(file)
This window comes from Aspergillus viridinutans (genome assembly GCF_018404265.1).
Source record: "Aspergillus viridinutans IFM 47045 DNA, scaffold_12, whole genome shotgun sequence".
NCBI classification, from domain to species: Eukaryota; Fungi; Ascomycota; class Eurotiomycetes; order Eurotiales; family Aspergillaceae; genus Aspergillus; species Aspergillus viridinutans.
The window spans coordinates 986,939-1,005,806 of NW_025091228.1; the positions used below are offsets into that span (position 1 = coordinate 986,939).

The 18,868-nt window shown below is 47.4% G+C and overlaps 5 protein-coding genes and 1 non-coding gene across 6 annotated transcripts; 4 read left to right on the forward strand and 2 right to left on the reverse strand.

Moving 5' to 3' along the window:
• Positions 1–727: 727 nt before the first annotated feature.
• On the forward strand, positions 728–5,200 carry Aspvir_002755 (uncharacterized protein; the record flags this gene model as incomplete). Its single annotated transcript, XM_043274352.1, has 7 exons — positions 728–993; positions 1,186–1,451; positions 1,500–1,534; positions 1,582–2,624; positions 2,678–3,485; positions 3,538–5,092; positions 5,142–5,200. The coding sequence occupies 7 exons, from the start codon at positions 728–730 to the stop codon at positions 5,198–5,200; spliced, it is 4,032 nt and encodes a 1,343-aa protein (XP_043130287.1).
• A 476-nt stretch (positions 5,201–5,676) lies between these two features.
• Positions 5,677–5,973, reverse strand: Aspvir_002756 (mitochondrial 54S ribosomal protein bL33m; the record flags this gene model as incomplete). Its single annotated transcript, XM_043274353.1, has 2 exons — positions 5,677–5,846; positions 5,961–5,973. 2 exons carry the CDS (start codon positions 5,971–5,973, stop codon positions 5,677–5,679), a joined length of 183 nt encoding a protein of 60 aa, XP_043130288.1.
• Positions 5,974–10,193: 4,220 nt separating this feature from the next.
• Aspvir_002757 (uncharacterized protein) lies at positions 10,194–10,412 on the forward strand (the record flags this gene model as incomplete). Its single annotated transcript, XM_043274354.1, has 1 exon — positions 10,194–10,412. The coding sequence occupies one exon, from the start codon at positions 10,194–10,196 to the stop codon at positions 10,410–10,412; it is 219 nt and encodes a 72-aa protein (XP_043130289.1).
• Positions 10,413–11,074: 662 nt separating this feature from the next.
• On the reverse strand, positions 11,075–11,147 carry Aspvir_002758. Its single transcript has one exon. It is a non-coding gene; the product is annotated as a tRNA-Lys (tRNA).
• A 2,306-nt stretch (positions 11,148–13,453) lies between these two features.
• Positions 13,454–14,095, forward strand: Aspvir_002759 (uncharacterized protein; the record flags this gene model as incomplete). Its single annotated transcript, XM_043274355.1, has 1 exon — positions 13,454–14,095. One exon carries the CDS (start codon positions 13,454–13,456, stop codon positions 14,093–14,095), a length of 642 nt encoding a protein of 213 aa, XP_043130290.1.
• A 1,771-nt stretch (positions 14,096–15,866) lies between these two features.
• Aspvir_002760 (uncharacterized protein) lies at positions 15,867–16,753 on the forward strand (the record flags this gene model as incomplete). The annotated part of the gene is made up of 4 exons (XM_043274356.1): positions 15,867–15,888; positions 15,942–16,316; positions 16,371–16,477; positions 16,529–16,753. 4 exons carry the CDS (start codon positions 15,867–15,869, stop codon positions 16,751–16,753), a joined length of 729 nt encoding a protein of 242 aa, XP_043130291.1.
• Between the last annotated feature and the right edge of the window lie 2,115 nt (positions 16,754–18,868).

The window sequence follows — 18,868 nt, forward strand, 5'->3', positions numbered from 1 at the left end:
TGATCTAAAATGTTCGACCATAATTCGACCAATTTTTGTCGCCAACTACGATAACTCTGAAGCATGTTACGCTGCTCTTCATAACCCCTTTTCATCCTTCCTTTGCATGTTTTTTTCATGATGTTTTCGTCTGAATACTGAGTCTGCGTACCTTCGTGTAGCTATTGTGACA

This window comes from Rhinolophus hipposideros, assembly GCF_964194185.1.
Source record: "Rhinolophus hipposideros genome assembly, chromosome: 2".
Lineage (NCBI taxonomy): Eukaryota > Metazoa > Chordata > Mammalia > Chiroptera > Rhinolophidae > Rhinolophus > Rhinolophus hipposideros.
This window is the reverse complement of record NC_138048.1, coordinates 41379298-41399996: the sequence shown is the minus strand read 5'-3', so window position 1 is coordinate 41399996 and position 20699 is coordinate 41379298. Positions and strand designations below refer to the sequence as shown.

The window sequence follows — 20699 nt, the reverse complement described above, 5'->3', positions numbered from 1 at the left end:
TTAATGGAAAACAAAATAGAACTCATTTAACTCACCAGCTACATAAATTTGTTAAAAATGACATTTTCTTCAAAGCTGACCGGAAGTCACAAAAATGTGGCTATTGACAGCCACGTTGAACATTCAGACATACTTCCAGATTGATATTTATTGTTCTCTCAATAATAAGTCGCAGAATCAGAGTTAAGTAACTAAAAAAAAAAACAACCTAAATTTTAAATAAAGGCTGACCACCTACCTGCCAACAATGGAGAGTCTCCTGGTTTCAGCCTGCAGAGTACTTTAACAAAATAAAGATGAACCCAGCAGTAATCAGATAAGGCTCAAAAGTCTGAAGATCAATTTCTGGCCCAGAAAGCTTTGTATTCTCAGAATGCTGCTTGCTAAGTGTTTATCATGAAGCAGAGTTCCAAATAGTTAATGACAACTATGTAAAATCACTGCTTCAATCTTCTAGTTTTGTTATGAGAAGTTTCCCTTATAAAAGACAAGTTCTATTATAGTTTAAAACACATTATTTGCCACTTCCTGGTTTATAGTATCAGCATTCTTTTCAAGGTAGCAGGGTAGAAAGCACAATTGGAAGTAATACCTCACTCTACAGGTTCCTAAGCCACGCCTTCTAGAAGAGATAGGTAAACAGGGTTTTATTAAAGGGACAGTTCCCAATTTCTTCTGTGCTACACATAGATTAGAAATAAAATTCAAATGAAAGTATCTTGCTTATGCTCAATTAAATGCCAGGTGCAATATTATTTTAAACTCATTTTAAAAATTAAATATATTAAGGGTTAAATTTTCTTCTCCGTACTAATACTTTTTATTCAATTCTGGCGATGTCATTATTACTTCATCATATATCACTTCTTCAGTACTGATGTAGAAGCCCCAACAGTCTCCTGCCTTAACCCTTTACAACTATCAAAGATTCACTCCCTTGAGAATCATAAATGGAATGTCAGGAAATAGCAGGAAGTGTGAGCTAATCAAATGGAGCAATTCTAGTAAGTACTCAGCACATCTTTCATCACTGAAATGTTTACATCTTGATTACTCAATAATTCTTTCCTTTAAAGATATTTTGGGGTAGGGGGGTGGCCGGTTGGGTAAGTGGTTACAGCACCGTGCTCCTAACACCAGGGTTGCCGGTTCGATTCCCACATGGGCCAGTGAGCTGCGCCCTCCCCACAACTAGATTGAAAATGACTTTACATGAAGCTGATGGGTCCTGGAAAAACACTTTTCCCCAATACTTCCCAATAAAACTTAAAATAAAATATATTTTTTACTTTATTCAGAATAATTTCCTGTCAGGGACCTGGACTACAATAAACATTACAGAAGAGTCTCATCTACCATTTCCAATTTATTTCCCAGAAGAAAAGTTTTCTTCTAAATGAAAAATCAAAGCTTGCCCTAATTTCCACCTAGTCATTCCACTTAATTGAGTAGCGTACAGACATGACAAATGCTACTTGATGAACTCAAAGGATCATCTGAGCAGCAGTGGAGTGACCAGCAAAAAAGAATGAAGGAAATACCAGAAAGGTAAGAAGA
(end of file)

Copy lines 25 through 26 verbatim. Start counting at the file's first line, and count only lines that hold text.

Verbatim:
This window is the reverse complement of record NC_138048.1, coordinates 41379298-41399996: the sequence shown is the minus strand read 5'-3', so window position 1 is coordinate 41399996 and position 20699 is coordinate 41379298. Positions and strand designations below refer to the sequence as shown.

The window sequence follows — 20699 nt, the reverse complement described above, 5'->3', positions numbered from 1 at the left end: